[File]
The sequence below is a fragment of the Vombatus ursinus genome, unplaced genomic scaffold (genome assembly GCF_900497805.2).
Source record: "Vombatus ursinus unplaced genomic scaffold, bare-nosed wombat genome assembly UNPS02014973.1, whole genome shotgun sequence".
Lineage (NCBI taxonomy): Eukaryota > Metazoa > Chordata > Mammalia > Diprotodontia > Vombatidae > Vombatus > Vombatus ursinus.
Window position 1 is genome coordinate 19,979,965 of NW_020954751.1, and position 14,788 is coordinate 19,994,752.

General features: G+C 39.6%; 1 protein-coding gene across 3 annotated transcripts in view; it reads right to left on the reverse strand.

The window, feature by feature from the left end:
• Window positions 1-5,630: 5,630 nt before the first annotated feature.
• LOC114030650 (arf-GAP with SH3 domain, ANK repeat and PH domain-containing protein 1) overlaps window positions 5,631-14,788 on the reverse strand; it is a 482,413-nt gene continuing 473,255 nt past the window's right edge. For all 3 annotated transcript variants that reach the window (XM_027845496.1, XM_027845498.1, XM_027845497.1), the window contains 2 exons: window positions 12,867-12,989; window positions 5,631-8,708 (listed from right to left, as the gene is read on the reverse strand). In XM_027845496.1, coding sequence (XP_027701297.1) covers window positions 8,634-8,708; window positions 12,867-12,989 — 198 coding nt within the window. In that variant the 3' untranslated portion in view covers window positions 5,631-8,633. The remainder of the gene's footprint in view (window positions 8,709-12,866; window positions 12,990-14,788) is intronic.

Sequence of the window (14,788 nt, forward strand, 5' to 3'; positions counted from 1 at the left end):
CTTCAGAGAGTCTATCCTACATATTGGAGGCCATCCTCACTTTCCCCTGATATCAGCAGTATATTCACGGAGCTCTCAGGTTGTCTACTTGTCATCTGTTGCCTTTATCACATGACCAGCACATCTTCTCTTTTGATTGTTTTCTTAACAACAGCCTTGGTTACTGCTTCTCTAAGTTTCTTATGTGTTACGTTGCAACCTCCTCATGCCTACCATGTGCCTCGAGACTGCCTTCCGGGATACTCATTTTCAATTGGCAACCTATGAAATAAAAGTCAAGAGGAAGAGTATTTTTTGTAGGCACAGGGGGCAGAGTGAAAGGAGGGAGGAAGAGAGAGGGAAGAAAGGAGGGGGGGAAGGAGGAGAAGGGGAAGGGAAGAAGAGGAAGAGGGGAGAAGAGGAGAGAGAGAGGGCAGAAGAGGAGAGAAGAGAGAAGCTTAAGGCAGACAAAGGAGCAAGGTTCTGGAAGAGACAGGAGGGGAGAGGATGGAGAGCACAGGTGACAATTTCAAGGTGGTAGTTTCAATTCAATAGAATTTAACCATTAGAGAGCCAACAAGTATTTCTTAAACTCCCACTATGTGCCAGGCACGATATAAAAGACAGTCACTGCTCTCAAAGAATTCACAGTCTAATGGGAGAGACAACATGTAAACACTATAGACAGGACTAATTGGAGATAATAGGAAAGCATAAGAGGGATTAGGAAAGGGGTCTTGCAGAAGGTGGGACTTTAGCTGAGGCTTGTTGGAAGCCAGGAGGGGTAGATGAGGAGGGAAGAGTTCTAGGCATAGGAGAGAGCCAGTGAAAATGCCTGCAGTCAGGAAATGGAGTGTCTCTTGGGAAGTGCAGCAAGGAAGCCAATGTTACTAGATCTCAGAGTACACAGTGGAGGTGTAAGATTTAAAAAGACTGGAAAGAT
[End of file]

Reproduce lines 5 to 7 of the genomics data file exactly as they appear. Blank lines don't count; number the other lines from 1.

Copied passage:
General features: G+C 39.6%; 1 protein-coding gene across 3 annotated transcripts in view; it reads right to left on the reverse strand.

The window, feature by feature from the left end:
• Window positions 1-5,630: 5,630 nt before the first annotated feature.